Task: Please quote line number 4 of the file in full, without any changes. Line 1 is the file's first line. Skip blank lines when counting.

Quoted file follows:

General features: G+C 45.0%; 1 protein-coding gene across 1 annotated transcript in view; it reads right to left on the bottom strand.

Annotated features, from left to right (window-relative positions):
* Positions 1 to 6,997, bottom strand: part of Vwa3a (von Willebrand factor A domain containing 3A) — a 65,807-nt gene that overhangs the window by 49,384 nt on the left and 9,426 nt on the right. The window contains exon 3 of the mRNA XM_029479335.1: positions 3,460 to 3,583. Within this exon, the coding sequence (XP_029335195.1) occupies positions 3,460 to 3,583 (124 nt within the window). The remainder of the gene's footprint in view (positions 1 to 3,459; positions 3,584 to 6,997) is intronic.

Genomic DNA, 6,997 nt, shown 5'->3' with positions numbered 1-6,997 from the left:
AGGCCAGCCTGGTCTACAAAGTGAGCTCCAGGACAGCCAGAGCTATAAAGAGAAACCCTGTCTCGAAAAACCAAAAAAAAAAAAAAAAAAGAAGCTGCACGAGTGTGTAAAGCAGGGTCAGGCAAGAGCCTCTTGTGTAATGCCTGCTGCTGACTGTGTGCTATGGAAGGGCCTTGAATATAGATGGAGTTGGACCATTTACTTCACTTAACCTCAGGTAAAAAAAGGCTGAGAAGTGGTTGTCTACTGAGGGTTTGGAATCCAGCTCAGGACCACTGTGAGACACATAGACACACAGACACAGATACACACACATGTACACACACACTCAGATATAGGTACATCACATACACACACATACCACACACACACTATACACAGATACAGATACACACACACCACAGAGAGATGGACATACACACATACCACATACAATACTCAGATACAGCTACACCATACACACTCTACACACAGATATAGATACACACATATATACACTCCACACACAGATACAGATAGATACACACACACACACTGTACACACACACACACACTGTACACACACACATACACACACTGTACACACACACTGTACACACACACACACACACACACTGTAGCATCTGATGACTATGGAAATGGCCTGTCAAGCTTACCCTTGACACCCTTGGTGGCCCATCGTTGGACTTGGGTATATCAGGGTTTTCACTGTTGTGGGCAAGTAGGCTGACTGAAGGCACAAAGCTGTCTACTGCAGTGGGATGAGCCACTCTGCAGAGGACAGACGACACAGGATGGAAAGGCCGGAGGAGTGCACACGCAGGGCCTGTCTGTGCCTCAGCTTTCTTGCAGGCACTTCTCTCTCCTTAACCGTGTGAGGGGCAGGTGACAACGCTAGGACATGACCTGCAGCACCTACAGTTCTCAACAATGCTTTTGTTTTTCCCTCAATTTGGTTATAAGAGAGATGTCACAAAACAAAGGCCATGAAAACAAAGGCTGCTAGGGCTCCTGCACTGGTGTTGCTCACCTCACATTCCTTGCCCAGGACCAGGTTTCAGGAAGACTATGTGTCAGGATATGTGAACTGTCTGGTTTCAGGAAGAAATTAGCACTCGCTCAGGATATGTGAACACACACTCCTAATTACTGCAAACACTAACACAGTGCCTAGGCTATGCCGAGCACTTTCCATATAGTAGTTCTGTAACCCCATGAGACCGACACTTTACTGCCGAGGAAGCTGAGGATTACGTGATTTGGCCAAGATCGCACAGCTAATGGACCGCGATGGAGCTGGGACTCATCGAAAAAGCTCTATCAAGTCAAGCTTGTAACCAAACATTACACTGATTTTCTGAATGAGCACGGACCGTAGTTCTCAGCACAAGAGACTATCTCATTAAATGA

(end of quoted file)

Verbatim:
Genomic DNA, 6,997 nt, shown 5'->3' with positions numbered 1-6,997 from the left: